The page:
MI: Have really awesome shoes and socks. We all have different skin complexions. We all have different beauty regimens we need to follow. Everybody has different body types and so they need to dress differently. But shoes and socks are universal. I have a few pair that like I get compliments all the time and it makes me feel good because it's not about my weight, it doesn't reflect anything about my character. It's just an honest to God compliment. And no matter how much weight I gain or lose, I will always still fit in them. And that's my mother’s quote, thank you, Lynn Irish. And you can personalize them in these funky [ways] and they will always be appropriate. I can wear them with jeans, I can wear them with business stuff and they always look good. So yeah, every woman should feel confident in [her] shoes. Currently, I've gone with wearing [loafers and] socks with crop pants. I have some really awesome socks. There's a pair that on the top of your foot, there's a llama that peeks up out of my shoe. Those are like my most subtly spunky, which I think fits me.




SIB: Do you think the popularity of hipster imitators is damaging to actual artists and quirks? 

MI: I think the growth of hipsters has helped facilitate the growth of the nerd culture, the throwback culture. I think hipsters and throwbacks are very different. And there's different sects of hipsters. I think it's not been a bad thing. Now, they're annoying. I don't think I'm like confident enough to be a hipster really. I look like one at times, depending on what I'm wearing that day. I think there's a styling fad. I'm sure once we have children of our own and they become teenagers, the big glasses will fade again and flannel might not be in style.


I think [hipster culture] has pushed people to think about who they are as individuals and how to make that happen. Today you can find clothing or items from every era of time. If you want to be steampunk, you can find something steampunk. If you want to be from the sixties, you can. If you want to be from 2017 and wear yoga leggings and an oversized sweater, you can do that. But your oversized sweater might be from the eighties. Maybe it was always like this, we're just hitting that time, but it's like [as adults] you can be whoever you want and you're really cool for it.


SIB: Tell me about your tattoos!

MI: So on my right arm just above the hand. I have the Hebrew word Tzedek, and it means justice or righteousness. I got it my freshman year of college, right at my nineteenth birthday. There's a scripture in Deuteronomy that talks about justice and only justice you should pursue when God was talking to the judges and preparing them to care for the people of Israel. It was talking about not taking bribes, not doing it for selfish reasons, but give what is right and seek after God's righteousness.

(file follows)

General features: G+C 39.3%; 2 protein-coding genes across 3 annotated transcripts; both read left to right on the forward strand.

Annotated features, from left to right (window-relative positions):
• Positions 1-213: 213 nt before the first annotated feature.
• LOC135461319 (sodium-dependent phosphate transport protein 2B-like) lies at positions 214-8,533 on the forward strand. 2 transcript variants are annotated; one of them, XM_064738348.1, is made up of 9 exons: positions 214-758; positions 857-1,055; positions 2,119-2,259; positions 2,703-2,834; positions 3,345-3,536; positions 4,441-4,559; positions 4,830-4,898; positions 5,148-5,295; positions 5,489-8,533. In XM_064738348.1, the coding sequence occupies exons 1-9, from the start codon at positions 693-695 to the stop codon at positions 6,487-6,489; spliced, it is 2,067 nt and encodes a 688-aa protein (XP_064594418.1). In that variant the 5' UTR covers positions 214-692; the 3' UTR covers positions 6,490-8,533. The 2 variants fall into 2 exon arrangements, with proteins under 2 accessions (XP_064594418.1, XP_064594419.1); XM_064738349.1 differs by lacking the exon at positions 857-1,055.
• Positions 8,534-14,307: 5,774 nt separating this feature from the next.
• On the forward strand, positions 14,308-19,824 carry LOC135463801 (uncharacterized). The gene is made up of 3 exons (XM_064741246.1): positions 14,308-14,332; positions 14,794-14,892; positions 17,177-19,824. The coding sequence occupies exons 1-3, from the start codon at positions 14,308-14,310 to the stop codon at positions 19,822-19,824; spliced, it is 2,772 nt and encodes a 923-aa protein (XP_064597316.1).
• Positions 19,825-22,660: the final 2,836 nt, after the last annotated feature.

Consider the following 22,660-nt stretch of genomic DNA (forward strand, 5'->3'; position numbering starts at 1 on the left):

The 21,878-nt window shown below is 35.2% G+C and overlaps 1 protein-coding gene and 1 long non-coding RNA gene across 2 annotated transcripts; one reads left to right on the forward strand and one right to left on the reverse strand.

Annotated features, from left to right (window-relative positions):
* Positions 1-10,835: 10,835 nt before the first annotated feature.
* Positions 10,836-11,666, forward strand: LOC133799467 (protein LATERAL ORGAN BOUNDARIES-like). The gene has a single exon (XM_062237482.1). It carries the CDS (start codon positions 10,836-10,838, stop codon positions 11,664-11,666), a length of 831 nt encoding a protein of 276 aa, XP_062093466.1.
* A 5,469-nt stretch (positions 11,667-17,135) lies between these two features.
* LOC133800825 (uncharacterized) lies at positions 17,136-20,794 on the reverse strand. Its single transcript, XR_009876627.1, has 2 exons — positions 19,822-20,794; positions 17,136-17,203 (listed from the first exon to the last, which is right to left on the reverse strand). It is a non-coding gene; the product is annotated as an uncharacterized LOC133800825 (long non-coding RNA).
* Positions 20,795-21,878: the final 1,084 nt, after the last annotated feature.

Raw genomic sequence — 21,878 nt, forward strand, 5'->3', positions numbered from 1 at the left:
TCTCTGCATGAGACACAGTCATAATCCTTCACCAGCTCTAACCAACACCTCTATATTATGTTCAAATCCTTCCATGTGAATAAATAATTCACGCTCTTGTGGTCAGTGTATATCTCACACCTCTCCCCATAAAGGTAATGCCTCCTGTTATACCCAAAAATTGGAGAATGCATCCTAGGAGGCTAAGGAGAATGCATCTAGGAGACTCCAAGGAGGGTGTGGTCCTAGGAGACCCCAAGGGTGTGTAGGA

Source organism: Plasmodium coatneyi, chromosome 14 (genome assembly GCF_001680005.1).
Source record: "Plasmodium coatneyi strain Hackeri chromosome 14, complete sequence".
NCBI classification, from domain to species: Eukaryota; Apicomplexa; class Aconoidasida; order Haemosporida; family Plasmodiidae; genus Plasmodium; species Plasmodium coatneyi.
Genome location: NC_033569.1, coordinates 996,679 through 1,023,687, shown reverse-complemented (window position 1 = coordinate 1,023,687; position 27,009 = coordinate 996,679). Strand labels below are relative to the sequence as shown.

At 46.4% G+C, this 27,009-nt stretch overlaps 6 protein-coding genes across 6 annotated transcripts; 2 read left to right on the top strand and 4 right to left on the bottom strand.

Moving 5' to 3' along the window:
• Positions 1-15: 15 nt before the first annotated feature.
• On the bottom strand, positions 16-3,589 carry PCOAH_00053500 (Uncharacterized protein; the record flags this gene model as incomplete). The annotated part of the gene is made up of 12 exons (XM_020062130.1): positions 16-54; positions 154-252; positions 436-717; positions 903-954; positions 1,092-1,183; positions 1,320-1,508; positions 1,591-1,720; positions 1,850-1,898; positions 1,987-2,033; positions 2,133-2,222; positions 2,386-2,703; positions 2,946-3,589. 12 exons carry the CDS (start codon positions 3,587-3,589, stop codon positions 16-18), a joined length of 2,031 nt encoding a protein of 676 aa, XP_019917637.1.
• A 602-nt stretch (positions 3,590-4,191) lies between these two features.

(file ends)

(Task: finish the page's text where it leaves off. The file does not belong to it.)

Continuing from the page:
But as I came to Asbury [University], I learned a little bit more about that word and that it actually means righteousness as well. For me, it's become a form of being righteous or holy or striving after that and doing what is right to everyone. Doing what is right doesn't mean always just like, “Oh, we're feeding the poor,” but it's telling truth in love. People abuse that statement all the time. But really trying to do that and be open with people and [saying], “That's not of God,” because for me, my faith is important. And so trying to be like Jesus like that. 


On my left forearm, I have birds sitting as silhouettes in the moon. I got this at the end of college coming out of anxiety and depression. And I got it because at the beginning of that time, where I was descending into this night of my life, [I] kind of stopped hearing from the Lord a lot because you’re in your pain, in your frustration. But one of the last things I really felt like I received from Him was, “Look for the moon.” I really did not understand that I'm at all because the moon really isn't used in Scripture. So I really didn't know what it meant until I continued to pray on it and [I realized] the moon is not the source of light. The moon at nighttime is simply the reflection of the sun. The sun's light bounces off the moon and into our darkness. It became a representation for me of looking for the good things, looking for the people, looking for the blessings that are reflected in my night.


The birds come from Matthew 6. Jesus is talking about the birds of the air.  ‘The birds don't even plant or sow and yeah, I took care of them. Don't you think I won’t also take care of you, My children,’ and so for me that's what the birds represent. And they're not flying. I think flying birds are a really popular tattoo now, but they're not flying because birds are really skittish and that can represent my spirit of leaping around and being nervous, but instead, they’re settled. They found the light coming into their darkness and they’re reflecting on that. A great guy at Bleed Blue in Lexington, Kentucky designed it. I love people asking me about it. It's another one of those things of [being] bold, my goal of wanting to be more honest with people and when I’m asked about my tattoo, they get to hear about it.